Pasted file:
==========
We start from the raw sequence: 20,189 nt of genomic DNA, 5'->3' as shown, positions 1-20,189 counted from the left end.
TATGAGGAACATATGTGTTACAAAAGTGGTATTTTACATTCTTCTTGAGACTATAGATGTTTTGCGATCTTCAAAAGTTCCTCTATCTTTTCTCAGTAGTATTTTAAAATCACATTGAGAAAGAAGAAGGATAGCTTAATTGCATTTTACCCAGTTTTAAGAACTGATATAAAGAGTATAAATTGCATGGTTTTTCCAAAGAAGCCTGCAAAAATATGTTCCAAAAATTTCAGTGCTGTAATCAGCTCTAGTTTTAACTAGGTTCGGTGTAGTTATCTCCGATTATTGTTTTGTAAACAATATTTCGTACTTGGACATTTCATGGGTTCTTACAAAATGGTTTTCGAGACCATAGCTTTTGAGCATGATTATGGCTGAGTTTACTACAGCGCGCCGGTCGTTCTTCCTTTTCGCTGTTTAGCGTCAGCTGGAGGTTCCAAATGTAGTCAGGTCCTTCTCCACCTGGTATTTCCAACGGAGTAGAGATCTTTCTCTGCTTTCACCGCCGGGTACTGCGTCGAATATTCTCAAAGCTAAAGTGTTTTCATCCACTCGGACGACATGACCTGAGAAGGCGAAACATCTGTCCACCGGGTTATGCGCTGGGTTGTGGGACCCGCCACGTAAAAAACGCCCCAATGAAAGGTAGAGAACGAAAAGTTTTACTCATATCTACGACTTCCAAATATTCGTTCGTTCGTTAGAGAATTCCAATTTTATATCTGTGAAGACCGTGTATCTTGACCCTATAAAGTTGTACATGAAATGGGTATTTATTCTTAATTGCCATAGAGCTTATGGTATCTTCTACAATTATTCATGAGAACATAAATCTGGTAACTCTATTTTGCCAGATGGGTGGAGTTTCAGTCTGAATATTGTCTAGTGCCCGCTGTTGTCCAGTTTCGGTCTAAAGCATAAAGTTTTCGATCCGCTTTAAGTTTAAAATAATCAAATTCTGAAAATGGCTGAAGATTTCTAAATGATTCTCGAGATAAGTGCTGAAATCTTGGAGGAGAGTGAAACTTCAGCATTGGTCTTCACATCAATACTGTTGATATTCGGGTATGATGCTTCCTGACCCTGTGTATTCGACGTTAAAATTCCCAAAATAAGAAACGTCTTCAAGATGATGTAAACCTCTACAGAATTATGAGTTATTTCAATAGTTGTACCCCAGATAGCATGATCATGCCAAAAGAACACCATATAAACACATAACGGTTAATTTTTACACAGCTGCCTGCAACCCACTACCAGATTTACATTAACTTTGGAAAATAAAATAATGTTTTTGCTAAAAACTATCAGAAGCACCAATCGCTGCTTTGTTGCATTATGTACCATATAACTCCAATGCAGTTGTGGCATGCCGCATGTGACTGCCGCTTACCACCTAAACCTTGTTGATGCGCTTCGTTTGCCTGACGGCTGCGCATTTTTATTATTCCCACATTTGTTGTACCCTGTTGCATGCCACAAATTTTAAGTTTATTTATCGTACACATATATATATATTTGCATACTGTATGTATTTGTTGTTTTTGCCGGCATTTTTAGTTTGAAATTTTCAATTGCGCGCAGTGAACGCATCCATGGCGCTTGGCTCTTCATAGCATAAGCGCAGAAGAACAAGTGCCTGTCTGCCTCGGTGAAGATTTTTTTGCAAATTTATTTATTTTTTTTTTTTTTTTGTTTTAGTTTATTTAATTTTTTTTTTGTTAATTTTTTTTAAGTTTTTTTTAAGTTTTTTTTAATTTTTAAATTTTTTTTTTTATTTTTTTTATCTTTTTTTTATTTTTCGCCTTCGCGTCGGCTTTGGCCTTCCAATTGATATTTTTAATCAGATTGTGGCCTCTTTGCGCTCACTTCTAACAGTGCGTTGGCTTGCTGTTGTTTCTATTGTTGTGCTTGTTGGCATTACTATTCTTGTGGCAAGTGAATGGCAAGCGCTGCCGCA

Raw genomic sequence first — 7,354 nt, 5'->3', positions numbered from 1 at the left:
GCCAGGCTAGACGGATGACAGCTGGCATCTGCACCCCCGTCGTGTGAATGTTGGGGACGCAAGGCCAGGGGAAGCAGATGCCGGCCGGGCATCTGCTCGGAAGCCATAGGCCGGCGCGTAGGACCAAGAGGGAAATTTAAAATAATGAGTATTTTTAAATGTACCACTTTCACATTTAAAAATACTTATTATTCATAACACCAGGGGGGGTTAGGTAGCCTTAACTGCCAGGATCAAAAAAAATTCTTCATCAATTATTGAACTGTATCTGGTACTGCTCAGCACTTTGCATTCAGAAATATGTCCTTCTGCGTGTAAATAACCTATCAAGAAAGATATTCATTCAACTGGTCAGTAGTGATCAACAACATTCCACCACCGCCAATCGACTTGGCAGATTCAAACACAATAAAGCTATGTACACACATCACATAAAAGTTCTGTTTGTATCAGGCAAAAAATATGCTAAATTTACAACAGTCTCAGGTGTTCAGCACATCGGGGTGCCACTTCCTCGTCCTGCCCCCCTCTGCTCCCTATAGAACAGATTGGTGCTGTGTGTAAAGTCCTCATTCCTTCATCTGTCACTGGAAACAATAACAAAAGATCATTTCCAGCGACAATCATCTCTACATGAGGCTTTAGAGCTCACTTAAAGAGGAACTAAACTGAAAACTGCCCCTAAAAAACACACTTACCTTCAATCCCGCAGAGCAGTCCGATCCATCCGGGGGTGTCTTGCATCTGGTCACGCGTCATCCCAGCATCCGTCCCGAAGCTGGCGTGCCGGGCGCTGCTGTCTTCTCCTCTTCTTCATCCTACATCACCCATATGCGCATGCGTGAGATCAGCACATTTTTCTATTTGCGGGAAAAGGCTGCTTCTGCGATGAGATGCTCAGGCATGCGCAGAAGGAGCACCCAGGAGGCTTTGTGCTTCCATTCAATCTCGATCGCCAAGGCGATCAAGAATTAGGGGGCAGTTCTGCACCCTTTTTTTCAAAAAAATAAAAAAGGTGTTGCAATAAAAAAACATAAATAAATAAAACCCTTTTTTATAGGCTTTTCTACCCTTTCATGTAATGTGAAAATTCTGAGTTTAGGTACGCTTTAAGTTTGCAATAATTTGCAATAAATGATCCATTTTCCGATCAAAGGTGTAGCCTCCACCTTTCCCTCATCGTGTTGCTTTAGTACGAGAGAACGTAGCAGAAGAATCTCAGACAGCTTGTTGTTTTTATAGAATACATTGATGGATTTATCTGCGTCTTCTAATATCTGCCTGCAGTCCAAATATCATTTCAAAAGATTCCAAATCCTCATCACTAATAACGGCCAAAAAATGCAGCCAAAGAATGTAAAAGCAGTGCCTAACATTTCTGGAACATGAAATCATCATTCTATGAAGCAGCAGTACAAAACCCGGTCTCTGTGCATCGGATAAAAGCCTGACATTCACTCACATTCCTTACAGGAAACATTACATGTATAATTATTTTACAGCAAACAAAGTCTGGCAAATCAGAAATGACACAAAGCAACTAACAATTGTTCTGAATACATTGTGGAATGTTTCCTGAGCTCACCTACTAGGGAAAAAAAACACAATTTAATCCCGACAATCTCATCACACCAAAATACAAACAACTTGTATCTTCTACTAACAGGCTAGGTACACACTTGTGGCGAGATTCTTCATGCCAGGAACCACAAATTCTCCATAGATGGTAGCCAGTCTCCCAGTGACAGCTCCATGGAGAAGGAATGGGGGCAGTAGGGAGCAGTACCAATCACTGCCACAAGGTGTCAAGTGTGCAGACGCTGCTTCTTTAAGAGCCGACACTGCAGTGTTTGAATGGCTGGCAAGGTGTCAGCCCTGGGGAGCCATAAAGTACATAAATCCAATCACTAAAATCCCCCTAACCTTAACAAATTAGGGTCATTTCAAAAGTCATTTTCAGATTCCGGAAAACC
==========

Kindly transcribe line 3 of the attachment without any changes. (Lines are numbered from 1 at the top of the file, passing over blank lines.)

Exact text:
Raw genomic sequence first — 7,354 nt, 5'->3', positions numbered from 1 at the left: